PGP Mediation Blog by Phyllis G. Pollack
Readers of not only my blog but those of other California neutrals are no doubt familiar with all of the hullaballoo raised over AB 2025- the California Legislature’s attempt to exclude actions for legal malpractice and disciplinary actions from the cloak of mediation confidentiality. At present, that assembly bill has been amended to simply refer the whole issue to the California Legislative Review Commission. It will be quite a while before we hear from the Commission.
But, it seems that mediation confidentiality is alive and well and doing just fine in the federal courts, especially in the Tenth Circuit which encompasses Oklahoma, Kansas, New Mexico, Colorado, Wyoming, Utah plus portions of Yellowstone National Park extending into Montana and Idaho. There, a plaintiff e-mailed extensively about what had happened at mediation, and as a result, got his case dismissed.
In J. Michael Hand v Walnut Valley Sailing Club, Case No. 11-3228 (Tenth Circuit, April 4, 2012), Plaintiff Michael Hand wrote a letter to the Governor of Kansas complaining that a storage shed he owned at the defendant sailing club did not comply with the American With Disabilities Act. In response, Plaintiff found his membership revoked. So, he filed a federal lawsuit. During the course of the lawsuit, the trial court ordered the parties to mediation, in compliance with the Alternative Dispute Resolution Act of 1998 (28 U.S.C. §652(d)). Unfortunately, the mediation was not successful; it did not result in a settlement.
Plaintiff, though, rather than keeping what happened at mediation to himself, “…sent an e-mail to at least forty-four club members (and others) disparaging the club’s positions and relating all the details of the mediation, including what the mediator said and the amount of the club’s settlement offer. This despite “…a written district court rule expressly require[ing] anyone involved in court-ordered mediation to keep all such information confidential.” (Id.)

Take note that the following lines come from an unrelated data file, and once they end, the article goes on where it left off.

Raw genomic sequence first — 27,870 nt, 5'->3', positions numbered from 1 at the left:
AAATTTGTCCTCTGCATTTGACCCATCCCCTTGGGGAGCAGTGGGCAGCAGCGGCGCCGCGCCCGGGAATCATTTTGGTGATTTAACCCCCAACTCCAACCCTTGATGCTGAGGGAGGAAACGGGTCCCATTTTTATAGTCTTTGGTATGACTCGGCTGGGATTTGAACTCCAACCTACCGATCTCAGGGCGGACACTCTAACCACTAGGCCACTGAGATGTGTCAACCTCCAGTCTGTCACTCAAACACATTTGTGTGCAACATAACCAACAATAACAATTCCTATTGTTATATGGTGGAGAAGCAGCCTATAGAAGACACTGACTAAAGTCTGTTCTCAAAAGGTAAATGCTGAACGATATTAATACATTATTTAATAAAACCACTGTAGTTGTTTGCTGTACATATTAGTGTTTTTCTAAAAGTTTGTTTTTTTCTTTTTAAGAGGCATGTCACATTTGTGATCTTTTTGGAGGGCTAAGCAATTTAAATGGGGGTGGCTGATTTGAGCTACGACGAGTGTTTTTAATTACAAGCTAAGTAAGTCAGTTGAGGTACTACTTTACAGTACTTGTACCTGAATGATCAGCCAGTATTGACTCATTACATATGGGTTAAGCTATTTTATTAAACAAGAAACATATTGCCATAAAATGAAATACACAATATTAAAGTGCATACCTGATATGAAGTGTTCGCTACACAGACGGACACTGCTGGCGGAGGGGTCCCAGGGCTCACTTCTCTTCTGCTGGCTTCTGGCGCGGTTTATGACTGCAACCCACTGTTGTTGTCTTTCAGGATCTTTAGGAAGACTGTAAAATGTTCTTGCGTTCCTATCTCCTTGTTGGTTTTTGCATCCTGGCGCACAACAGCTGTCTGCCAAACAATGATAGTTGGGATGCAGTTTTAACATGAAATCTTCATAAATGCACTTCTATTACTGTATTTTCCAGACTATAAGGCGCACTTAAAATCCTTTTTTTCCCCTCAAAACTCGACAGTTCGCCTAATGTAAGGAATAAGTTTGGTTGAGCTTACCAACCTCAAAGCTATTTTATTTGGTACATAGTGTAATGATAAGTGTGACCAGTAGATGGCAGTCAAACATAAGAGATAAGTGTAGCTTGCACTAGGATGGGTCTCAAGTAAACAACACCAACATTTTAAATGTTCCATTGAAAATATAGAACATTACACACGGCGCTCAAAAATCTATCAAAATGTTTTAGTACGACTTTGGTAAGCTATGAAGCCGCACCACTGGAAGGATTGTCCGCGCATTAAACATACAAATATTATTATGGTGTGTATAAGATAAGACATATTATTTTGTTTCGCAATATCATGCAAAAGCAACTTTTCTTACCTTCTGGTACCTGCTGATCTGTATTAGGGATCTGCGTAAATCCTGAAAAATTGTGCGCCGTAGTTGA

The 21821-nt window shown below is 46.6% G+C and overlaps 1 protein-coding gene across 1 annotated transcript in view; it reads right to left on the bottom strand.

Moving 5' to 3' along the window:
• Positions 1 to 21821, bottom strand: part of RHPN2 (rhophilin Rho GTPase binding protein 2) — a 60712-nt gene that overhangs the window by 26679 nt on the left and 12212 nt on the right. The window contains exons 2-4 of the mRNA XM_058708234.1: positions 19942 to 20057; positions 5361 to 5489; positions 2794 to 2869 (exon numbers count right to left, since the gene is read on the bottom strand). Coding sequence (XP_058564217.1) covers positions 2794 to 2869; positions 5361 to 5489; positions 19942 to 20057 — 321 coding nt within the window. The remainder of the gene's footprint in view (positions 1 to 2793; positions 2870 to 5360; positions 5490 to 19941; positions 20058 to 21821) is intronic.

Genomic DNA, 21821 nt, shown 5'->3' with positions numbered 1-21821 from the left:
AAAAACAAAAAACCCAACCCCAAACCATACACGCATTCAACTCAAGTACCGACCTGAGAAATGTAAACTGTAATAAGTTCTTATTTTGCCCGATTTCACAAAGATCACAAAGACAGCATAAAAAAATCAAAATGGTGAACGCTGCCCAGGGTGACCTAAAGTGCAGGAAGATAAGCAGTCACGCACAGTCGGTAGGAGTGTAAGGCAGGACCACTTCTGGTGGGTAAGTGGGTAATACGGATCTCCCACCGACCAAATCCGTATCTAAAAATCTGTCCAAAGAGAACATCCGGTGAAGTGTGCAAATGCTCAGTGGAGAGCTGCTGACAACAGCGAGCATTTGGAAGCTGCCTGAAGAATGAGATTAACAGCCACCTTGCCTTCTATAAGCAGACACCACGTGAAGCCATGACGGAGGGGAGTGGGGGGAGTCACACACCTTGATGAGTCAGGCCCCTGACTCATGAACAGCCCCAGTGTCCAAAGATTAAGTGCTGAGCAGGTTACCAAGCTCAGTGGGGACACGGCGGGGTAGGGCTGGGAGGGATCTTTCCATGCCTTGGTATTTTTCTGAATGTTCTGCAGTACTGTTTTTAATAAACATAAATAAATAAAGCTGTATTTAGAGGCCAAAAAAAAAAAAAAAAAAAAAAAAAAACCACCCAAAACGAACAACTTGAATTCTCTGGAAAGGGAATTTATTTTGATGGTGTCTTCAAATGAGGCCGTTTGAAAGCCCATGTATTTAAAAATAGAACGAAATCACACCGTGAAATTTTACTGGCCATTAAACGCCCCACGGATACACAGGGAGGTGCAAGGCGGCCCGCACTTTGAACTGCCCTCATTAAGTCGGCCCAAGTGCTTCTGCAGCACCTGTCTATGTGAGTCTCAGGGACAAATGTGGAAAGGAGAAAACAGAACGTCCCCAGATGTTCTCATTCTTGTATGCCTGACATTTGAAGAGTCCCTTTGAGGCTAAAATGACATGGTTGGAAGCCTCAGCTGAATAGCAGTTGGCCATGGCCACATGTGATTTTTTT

When the club found out, it moved to sanction Plaintiff urging dismissal of the lawsuit as the appropriate remedy. In his response to the sanctions motion, Plaintiff did not dispute his breach, but simply urged that the sanction sought was too onerous. He made no mention of being ignorant of this rule of confidentiality. The trial court agreed with Defendant and dismissed the lawsuit with prejudice (meaning Plaintiff could never refile it!).
Plaintiff appealed. The Tenth Circuit, issuing its opinion without oral argument, affirmed, finding that the district court did not abuse its discretion:
In explaining the scope of the sanction it ordered, the district court emphasized that Mr. Hand’s disclosures reached club members who might testify about the “crucial issue in the case” — why the club expelled him. Aplt. App. at 99. The club was, the court found, prejudiced by its inability to respond to Mr. Hand’s disclosures because it was bound by the confidentiality requirement that Mr. Hand “fully disregarded.” Id. And by implying that the club had acted unreasonably during the mediation, Mr. Hand’s disclosures fostered animosity and prejudiced any future efforts to resolve the case. Given all this, the district court held that no sanction short of dismissal “would adequately admonish [Mr. Hand] for his complete disregard for and willful violation of the confidentiality rule, deter similar conduct by others in the future, restore respect for [the] Court’s authority, repair the damage caused by [Mr. Hand] to the integrity of the Court’s ADR program, and minimize prejudice to the [club].” Aplt. App. at 105.
…Our review confirms that the district court did not abuse its discretion. Mr. Hand committed a serious violation of the confidentiality rule. He didn’t just share a few tidbits about the mediation with a friend; he revealed extensive and prejudicial details about the mediation to over forty people, many likely witnesses in the case. And he did so not accidentally but intentionally. In his deposition, Mr. Hand explained that he “absolutely” disclosed mediation information because he believed club members “had a right to know.” Aplt. App. at 103.
On appeal, Plaintiff raised for the first time, his contention that he was unaware of his confidentiality obligations; he claimed he did not know the rule about mediation confidentiality. The court, noting that typically, the confidentiality of mediation is stressed not only by the courts but by the mediator as well, rejected the contention on a more basic ground; the issue was not raised in the sanctions motion before the trial court, and so could not be considered for the first time on appeal.
Accordingly, the appellate court affirmed the judgment of dismissal with prejudice. Plaintiff’s case was over.
In light of all the ruckus over mediation confidentiality, I find this decision comforting and re-assuring… much like, “Yes, Virginia, there is a Santa Claus” (http://www.newseum.org/yesvirginia/.)
I hope you do, as well.
….Just something to think about.